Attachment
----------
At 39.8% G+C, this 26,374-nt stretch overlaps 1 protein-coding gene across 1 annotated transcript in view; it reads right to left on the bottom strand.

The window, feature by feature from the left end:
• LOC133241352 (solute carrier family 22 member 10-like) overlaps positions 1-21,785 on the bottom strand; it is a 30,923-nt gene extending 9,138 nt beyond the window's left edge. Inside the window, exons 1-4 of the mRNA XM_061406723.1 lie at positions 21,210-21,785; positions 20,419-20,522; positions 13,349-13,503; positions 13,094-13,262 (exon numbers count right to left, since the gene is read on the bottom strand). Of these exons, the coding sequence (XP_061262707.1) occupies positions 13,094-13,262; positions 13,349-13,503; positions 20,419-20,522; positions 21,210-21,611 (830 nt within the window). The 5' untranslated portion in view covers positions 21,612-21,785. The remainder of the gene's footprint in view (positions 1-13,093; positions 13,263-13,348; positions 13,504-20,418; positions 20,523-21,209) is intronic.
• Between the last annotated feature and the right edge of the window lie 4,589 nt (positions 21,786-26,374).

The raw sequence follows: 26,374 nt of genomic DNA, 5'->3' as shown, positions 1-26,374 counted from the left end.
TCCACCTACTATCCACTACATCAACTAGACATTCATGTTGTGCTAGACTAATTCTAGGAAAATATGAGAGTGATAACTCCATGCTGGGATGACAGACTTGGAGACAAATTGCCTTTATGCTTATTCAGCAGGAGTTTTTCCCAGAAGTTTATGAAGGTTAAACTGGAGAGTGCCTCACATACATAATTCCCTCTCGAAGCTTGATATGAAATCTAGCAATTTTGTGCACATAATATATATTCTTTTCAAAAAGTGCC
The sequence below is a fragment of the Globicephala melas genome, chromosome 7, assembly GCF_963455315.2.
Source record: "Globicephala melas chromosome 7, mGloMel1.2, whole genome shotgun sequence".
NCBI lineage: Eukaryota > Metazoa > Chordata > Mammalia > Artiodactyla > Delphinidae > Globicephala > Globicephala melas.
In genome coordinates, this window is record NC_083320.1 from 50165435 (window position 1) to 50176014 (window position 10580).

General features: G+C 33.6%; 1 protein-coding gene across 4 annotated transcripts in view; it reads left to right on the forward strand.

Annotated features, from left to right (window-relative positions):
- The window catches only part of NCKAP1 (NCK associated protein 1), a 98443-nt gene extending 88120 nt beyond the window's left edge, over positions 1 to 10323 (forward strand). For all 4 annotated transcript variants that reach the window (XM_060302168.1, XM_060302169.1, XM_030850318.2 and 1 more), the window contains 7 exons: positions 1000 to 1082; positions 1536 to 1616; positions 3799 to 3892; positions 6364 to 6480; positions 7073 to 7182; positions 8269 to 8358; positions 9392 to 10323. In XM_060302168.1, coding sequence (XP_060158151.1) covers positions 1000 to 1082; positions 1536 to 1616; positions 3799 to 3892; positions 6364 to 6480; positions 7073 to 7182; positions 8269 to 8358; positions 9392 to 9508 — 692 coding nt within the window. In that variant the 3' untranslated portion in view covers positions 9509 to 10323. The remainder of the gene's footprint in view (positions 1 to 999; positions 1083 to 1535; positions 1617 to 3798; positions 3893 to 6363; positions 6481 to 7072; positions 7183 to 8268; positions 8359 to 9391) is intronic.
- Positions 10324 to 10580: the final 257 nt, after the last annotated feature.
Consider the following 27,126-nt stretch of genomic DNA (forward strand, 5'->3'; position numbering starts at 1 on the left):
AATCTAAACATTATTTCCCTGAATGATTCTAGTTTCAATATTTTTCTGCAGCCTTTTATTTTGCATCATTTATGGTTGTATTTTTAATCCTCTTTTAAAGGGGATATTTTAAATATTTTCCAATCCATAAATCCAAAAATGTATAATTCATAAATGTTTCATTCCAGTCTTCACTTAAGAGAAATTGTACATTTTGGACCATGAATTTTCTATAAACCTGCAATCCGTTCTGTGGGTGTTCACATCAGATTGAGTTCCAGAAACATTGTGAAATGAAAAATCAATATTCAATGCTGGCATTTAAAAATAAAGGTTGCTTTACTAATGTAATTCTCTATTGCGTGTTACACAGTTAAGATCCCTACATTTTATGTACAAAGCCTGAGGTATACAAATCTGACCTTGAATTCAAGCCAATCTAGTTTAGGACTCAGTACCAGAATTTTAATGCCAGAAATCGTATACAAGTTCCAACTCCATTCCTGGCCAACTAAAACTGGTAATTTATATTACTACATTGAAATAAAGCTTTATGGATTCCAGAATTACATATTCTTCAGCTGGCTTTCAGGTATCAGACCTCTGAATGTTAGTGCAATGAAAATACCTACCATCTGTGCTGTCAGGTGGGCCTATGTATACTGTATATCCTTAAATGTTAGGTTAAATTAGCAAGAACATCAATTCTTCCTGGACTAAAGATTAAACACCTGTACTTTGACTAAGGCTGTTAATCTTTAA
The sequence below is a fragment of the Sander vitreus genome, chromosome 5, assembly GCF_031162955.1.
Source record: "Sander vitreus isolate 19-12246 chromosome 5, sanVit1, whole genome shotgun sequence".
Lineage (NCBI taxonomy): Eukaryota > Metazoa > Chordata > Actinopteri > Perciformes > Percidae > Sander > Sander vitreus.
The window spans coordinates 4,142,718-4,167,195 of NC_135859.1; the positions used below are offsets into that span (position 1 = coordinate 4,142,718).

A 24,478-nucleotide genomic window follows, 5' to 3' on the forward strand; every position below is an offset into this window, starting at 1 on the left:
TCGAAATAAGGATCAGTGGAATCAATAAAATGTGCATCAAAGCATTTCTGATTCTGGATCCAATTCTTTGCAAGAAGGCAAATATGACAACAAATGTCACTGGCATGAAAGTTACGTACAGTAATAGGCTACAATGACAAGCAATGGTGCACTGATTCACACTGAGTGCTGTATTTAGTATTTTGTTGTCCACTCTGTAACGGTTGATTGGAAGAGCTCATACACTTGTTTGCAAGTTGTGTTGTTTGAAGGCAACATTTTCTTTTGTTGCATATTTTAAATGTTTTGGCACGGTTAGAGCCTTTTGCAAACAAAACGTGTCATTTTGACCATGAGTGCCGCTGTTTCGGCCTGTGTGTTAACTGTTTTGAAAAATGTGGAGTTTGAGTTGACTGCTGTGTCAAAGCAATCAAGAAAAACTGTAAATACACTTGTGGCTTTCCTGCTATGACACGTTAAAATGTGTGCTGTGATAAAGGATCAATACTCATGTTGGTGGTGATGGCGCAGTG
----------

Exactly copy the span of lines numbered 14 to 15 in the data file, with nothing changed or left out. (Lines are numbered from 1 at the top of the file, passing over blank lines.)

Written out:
- Positions 10324 to 10580: the final 257 nt, after the last annotated feature.
Consider the following 27,126-nt stretch of genomic DNA (forward strand, 5'->3'; position numbering starts at 1 on the left):